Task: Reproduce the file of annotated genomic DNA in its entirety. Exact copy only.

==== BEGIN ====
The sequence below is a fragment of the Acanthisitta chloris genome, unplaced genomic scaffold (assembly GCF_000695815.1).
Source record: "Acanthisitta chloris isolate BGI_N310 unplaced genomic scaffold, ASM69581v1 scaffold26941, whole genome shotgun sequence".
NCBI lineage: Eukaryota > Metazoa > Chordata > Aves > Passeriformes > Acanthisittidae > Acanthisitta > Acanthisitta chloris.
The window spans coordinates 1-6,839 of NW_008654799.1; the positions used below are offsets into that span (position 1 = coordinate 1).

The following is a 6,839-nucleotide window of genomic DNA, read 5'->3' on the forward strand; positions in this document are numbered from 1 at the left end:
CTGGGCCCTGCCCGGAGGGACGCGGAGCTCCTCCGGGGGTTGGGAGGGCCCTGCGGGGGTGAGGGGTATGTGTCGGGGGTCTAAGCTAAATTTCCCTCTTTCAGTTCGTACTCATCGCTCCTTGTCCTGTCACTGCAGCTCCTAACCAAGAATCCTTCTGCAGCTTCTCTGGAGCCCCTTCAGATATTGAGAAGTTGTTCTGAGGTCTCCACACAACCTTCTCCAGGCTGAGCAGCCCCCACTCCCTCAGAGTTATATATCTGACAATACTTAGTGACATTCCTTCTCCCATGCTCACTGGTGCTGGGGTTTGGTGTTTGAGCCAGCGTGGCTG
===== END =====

The sequence below is a fragment of the Acanthisitta chloris genome, unplaced genomic scaffold (assembly GCF_000695815.1).
Source record: "Acanthisitta chloris isolate BGI_N310 unplaced genomic scaffold, ASM69581v1 scaffold26941, whole genome shotgun sequence".
NCBI lineage: Eukaryota > Metazoa > Chordata > Aves > Passeriformes > Acanthisittidae > Acanthisitta > Acanthisitta chloris.
The window spans coordinates 1-6,839 of NW_008654799.1; the positions used below are offsets into that span (position 1 = coordinate 1).

The following is a 6,839-nucleotide window of genomic DNA, read 5'->3' on the forward strand; positions in this document are numbered from 1 at the left end:
CTGGGCCCTGCCCGGAGGGACGCGGAGCTCCTCCGGGGGTTGGGAGGGCCCTGCGGGGGTGAGGGGTATGTGTCGGGGGTCTAAGCTAAATTTCCCTCTTTCAGTTCGTACTCATCGCTCCTTGTCCTGTCACTGCAGCTCCTAACCAAGAATCCTTCTGCAGCTTCTCTGGAGCCCCTTCAGATATTGAGAAGTTGTTCTGAGGTCTCCACACAACCTTCTCCAGGCTGAGCAGCCCCCACTCCCTCAGAGTTATATATCTGACAATACTTAGTGACATTCCTTCTCCCATGCTCACTGGTGCTGGGGTTTGGTGTTTGAGCCAGCGTGGCTG